Last week I attended (and spoke at) the 2013 Wine Tourism Conference hosted here in Portland. I was really inspired by some of the stories of the wine tourism associations, winemakers, and other wine-related businesses in attendance. Here were 4 of my biggest takeaways.
There’s a saying in the business/economic circles you have probably heard: “A rising tide raises all ships.” It’s the implication that when one businesses is very successful, it brings more customers to others nearby. In my experience, this is true – and I enjoyed hearing some of the discussions winemakers were having about business challenges. For example, often wineries are clustered into the grape growing valleys, and so how can they work together to make sure that not everyone has a dinner or event on the same day? How do they work together to host even bigger events to bring in travelers from afar?
Almost every wine region, from Oregon to Maryland, had a story to share about where working together revealed a better result. If you think that your neighboring businesses are only competitors, you are wrong.
About 90% of the winemakers said their core revenue was driven from wine club members. That wasn’t just the wine club payments itself, but that these “raving fans” also were the first to signup for special events and other promotions.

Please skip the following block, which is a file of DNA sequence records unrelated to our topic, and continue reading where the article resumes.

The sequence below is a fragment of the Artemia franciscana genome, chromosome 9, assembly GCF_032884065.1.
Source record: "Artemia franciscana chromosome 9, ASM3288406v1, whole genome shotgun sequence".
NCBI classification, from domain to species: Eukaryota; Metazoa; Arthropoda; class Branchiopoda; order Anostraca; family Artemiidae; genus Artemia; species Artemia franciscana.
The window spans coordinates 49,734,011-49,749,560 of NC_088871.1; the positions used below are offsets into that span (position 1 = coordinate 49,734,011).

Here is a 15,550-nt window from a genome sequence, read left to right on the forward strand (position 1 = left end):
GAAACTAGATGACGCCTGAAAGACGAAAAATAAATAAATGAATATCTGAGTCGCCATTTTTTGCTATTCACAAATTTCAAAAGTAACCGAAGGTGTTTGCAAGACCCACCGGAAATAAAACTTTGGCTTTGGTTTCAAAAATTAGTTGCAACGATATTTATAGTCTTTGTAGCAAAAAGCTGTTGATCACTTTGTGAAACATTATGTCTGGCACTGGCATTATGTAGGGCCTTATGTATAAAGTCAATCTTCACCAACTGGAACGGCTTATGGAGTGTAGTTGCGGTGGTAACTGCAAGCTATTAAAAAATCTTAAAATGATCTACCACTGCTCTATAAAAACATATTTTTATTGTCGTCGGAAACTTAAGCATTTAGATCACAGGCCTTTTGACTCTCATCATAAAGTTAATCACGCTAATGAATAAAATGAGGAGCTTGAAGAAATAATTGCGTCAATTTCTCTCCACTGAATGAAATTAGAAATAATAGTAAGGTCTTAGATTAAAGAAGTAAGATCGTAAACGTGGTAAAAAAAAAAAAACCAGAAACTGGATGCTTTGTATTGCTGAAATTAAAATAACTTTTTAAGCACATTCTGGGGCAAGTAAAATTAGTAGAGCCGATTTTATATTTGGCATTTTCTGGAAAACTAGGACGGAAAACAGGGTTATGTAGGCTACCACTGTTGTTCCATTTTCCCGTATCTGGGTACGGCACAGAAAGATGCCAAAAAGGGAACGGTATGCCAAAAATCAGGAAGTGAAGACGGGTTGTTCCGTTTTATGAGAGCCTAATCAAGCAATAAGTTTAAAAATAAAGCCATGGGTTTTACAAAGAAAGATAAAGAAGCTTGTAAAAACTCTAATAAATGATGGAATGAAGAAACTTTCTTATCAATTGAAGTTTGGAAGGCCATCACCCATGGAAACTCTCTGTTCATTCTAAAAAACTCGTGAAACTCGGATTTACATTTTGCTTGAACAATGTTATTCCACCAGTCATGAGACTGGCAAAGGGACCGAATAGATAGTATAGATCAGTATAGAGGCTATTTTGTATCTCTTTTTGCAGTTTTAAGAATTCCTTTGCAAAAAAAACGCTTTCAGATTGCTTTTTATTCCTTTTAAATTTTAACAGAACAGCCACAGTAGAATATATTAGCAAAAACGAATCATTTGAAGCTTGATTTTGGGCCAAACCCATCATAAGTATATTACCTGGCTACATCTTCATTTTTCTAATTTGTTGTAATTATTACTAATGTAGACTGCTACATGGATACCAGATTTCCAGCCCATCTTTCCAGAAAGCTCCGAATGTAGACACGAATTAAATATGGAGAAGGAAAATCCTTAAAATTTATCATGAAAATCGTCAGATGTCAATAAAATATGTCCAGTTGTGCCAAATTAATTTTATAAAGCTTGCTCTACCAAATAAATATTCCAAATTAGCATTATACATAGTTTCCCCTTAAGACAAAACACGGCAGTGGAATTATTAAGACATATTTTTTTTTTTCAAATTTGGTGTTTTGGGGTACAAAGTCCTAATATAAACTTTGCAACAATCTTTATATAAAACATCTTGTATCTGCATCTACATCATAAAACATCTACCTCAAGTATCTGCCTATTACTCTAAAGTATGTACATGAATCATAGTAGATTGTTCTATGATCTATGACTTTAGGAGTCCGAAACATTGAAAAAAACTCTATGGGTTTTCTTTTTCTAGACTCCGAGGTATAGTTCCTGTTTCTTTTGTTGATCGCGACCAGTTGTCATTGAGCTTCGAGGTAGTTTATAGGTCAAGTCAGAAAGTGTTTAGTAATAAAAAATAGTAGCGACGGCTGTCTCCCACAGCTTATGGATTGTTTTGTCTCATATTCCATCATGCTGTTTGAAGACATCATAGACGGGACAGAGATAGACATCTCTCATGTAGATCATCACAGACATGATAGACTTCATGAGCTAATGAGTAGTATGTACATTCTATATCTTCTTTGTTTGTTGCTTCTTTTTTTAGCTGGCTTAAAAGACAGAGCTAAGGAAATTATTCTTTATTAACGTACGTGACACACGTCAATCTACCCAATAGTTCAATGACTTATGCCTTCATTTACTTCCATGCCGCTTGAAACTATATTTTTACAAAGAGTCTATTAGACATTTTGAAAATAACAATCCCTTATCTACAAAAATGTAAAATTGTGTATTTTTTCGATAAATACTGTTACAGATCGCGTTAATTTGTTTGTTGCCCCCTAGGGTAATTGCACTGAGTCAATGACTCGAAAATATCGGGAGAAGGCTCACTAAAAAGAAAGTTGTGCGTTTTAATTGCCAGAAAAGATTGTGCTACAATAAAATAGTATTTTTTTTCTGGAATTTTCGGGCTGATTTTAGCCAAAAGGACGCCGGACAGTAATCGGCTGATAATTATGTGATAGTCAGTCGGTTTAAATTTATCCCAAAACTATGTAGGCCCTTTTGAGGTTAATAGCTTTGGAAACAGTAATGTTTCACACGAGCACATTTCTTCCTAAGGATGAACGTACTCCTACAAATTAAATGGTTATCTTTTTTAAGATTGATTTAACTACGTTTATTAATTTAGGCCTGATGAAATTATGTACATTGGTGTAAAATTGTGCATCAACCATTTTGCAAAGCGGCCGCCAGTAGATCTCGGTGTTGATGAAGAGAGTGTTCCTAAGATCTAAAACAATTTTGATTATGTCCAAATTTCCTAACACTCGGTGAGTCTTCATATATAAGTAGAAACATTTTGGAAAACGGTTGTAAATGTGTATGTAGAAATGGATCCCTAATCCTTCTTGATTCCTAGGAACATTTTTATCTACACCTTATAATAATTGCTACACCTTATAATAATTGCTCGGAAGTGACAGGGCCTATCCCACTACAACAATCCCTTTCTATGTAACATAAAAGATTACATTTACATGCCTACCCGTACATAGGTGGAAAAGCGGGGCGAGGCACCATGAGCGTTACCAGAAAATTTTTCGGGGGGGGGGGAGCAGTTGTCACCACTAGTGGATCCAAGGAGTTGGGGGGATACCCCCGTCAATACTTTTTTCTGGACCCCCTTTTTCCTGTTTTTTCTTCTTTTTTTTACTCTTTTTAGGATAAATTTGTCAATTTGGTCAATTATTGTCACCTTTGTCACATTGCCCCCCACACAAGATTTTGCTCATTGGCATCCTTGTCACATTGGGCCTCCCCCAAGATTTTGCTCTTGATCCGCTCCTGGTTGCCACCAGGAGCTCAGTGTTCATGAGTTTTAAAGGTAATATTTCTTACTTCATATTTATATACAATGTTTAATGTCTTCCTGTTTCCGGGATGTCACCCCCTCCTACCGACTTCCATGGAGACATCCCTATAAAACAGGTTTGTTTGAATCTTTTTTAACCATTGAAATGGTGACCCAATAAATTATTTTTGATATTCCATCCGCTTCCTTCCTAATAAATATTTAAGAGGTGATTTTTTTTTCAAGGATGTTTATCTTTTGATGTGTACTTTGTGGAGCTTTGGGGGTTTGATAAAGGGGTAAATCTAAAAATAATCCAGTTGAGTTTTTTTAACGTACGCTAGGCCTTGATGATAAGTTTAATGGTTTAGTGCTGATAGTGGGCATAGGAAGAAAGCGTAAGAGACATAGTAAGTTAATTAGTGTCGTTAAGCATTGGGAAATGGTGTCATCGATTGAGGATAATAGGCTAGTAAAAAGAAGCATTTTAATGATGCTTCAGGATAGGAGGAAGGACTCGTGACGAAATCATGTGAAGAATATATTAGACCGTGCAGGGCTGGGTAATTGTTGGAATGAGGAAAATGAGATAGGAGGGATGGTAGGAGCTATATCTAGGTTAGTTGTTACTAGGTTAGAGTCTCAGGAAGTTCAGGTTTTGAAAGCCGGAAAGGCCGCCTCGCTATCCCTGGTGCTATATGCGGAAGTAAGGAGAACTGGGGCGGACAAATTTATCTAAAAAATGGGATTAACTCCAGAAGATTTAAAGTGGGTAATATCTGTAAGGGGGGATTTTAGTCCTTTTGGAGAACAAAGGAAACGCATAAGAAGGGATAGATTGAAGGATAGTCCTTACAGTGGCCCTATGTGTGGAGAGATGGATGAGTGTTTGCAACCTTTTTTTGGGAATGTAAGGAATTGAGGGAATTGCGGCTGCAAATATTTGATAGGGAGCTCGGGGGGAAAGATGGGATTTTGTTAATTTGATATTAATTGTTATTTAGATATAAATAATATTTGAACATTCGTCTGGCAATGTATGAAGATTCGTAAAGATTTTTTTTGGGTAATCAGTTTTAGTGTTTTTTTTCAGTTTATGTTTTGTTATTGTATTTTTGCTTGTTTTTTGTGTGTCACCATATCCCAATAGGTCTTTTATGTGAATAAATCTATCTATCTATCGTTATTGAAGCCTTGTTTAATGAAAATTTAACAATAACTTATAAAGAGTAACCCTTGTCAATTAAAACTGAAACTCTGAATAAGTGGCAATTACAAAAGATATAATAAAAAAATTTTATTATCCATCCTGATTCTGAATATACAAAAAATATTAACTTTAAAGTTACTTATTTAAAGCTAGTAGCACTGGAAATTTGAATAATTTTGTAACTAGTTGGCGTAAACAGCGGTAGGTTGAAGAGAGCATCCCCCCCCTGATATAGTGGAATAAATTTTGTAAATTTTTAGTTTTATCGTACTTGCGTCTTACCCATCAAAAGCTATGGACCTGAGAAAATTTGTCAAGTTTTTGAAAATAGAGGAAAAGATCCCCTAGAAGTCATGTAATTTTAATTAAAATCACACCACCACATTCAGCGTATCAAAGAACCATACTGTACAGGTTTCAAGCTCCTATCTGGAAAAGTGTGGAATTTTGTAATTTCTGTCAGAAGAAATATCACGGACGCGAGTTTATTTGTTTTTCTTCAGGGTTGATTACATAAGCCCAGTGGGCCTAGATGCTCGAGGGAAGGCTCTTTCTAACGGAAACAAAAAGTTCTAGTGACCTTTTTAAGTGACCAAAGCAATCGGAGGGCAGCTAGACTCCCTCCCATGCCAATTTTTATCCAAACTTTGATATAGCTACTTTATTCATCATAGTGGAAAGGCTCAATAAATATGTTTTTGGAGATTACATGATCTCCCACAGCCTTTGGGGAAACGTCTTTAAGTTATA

This reminded me of Kevin Kelly’s 1,000 True Fans model, which basically says you should spend all your time and money on courting a relationship with a small group of perfect customers.
This is good reminder to check-in: are you clear on your “perfect” customer, and are you constantly building relationships and connections with those raving fans?
On a more sober note, during my “office hours” after my workshop, I was talking to several winemakers about ‘free media’ versus ‘paid media.’ The question that was posed to me was about how much time to spend on social media, since it is “free.”
Here’s what I told them, and I want to tell you right now: no marketing is free, ever. Everything costs time and/or money – just because you didn’t trade dollars for output doesn’t mean it was free.
Last point, I want to give a big shoutout to two wine organizations who really stole the show: Texas Wine and Indiana Wine. Most people would say “WTH” in response to wine from these non-traditional locations, but you wouldn’t if you met the nice folks who are promoting these wine destinations. When you are absolutely in LOVE with your product, people can’t help but want to hear more. It’s true. Even if their wines were bad (they weren’t, by the way), their representatives spoke with ultimate confidence and passion. Despite that, they were there to engage in conversation – they wanted feedback. They wanted to know if you hated it – and what they could do better.
Winemakers are always a fun bunch to hang out with, and when winemakers talk business (over a glass of wine, naturally), you should listen. They are heartfelt, smart entrepreneurs.